Emanuel Casablanca

REVIEW: Emanuel Casablanca “Blood On My Hands”


Emanuel Casablanca – Blood On My Hands

Though it starts out more industrial in nature the Brooklyn-based blues guitarist Emanuel Casablanca possesses the heavy machinery atmosphere, with a rust-colored performance but then realigns the second track “In Blood,” — the neck of his guitar bellows out far more seductive tonalities. Laden with deep gravel among the soft dirt the showcase has cohesion. It gets into your belly faster than your soul.

Emanuel Casablanca

Emanuel’s vocals are ideal. His debut Blood On My Hands (Drops Aug 19-Kings County Blues) undercuts the sameness of many blues because there’s an element of evil, hoodoo & dark forest alleys that swamp the senses. “In Blood” has a scenario that’s ambitious. At least Casablanca doesn’t follow decades-old recipes in trying to pump new life into a vintage genre. Instead, adds ingredients that haven’t been used in years.

“Blood On My Hands,” features multi-instrumentalist Eric Gales (guitar) & goes deep & dark like the late John Campbell (“Tiny Coffins”). The beat plods but that’s what it’s supposed to do — it’s recorded well. The critical imprimatur of coolness is evident.

While not everything is blues-based Casablanca paints a vivid expressive picture with “Like a Pulse,” with the intriguing added vocals of Kat Riggins & Sanga of the Valley (percussion). Some colorful piano & stinging lead guitar. A slower tune but a potent injection. The inclusion of congas at the end is simply wonderful. Where the blues should indeed be in 2022.

The hour-long set features 16 crunchers – yes, typical blues but Casablanca adds his exemplary touch to these old roads & makes his own path with tasty licks drenched in atmosphere. The secret ingredient. Melodies are blues based but executed with attractive panache. “Bloodshot Eyes,” features guitar by Albert Castiglia — melodic & sparked with authority.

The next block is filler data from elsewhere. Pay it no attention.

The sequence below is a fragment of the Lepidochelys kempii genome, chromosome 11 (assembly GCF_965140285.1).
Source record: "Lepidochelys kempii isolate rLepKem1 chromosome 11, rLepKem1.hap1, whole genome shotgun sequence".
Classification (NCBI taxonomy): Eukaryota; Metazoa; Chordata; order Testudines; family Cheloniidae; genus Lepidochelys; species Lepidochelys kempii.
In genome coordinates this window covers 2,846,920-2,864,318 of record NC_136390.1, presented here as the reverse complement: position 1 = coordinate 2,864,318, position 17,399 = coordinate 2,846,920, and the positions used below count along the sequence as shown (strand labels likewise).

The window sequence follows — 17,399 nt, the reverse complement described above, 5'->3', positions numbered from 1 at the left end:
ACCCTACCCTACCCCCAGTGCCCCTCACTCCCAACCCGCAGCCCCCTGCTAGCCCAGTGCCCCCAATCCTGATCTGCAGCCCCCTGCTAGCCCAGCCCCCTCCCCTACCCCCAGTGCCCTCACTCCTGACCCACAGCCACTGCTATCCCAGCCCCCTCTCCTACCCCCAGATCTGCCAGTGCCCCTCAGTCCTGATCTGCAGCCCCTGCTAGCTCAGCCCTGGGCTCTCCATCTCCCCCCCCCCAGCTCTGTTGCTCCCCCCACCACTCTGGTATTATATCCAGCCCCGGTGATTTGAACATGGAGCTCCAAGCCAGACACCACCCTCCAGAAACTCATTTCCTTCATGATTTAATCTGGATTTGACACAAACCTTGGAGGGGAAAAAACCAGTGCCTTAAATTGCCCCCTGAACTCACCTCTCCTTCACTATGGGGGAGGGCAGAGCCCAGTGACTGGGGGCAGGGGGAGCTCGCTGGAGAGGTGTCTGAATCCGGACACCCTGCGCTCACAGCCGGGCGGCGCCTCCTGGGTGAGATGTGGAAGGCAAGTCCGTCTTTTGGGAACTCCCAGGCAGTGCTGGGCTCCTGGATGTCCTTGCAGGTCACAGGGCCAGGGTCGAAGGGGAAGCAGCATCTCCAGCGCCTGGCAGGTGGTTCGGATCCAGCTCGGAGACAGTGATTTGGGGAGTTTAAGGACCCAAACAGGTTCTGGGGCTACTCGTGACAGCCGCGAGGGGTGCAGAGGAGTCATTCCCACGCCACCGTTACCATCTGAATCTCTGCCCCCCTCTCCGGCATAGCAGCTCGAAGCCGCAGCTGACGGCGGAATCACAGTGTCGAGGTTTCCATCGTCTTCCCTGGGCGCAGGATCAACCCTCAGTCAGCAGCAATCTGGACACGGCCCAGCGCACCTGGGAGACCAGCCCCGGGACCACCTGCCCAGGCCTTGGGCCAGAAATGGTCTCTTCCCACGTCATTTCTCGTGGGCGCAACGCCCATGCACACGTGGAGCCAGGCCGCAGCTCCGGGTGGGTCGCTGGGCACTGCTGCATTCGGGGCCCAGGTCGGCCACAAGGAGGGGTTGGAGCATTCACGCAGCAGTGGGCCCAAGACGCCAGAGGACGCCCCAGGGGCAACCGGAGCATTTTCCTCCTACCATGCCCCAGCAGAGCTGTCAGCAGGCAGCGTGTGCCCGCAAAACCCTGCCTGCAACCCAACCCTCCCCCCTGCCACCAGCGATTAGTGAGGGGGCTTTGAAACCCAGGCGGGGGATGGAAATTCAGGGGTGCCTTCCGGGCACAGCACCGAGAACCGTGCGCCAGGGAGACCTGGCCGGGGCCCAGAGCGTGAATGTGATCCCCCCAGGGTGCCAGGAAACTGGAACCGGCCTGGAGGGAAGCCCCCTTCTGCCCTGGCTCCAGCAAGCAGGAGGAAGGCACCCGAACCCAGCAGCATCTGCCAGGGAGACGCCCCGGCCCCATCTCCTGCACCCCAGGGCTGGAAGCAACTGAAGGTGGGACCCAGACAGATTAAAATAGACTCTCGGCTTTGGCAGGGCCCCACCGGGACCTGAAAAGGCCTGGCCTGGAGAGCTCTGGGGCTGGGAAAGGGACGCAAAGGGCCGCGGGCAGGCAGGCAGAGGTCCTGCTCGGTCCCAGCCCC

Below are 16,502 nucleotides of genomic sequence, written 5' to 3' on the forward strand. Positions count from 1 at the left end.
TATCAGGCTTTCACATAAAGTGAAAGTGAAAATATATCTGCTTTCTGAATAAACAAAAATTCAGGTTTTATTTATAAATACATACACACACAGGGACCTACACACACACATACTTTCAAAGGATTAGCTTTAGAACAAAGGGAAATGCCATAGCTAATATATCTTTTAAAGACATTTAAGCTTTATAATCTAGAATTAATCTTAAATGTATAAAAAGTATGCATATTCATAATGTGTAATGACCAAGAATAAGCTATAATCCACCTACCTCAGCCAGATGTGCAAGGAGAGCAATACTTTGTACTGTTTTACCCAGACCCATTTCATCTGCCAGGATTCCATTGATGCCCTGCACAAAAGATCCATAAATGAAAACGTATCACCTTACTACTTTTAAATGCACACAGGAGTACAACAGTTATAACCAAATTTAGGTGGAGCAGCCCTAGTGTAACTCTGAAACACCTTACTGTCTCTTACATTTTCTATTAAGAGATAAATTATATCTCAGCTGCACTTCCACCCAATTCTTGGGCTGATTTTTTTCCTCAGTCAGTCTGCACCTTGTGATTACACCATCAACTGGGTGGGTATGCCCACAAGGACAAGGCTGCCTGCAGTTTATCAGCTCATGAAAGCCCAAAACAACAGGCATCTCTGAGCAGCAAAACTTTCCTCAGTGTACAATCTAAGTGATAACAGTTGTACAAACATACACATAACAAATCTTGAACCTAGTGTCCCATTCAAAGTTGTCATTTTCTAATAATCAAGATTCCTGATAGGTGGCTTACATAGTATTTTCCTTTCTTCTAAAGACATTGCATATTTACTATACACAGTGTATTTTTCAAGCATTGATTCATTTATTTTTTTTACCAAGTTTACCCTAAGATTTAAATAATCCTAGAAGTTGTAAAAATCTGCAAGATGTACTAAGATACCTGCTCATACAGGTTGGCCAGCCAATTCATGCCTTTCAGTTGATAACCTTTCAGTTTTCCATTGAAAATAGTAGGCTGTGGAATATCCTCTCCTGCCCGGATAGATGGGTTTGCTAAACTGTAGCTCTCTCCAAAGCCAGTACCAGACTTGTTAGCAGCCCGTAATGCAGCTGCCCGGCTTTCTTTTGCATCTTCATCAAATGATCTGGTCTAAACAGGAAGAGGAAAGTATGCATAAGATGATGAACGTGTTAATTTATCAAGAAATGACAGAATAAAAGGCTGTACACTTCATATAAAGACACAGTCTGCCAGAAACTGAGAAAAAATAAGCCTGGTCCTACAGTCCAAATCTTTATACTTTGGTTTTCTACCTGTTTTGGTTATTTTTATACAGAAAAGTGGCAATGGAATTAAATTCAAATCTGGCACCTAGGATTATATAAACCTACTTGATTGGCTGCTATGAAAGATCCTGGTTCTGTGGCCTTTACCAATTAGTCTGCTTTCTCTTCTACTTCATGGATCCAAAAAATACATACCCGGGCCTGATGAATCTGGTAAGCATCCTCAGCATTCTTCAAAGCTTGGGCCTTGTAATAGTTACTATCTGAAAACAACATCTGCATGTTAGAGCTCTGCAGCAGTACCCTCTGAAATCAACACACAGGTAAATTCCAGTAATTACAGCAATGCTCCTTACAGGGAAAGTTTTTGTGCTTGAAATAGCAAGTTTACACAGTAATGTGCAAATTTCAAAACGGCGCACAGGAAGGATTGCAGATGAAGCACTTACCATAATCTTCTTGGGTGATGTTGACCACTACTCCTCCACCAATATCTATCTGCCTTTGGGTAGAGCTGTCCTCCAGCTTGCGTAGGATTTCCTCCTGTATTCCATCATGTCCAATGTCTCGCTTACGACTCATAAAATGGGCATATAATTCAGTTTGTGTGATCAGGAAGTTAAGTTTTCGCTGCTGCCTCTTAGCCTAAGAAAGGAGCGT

Songs explore love, loss, friendship, violence, spiritual journeys, good & evil, dreams, literature & hemophobia (“Afraid of Blood”). With heavy lyrical doses, this artist understands the risk of being a little further out on the creative edge than the cautious pop songwriters.

“Anna Lee” is rooted in vintage styles doused with a sudsy Jimmy Carpenter sax. Notes just bubble out of his horn. The song is sung with a late-night FM radio Brook Benton tone. Nice, classy stuff.

“Shaky Tables,” has Shuggie Otis properties (the Rolling Stones once asked Otis to join as lead guitar – long before Stevie Ray Vaughn existed). This tune resonates with a blend of blues riffs & aches vintage, musty, instinctual — as heavy as a dump truck. What a beauty. Great Poyraz Aldemir drums too.

Recorded in Long Island City, NY & produced by Emanual Casablanca & Paul Howells (guitars) with Brother Dave & Paul Gilbert (other lead guitars), Julian Chobot (bass/lead guitar on “Fantasies”), Maximillian Sebastian (bass), Ben Zweig, Teddy Sideropolous, Theodore Augustine & Poyraz Aldemir (drums) & Ian Howells (organ/piano).

Emanuel Casablanca

Color image by Stefana Ortega. CD @ https://www.emanuelcasablanca.com/

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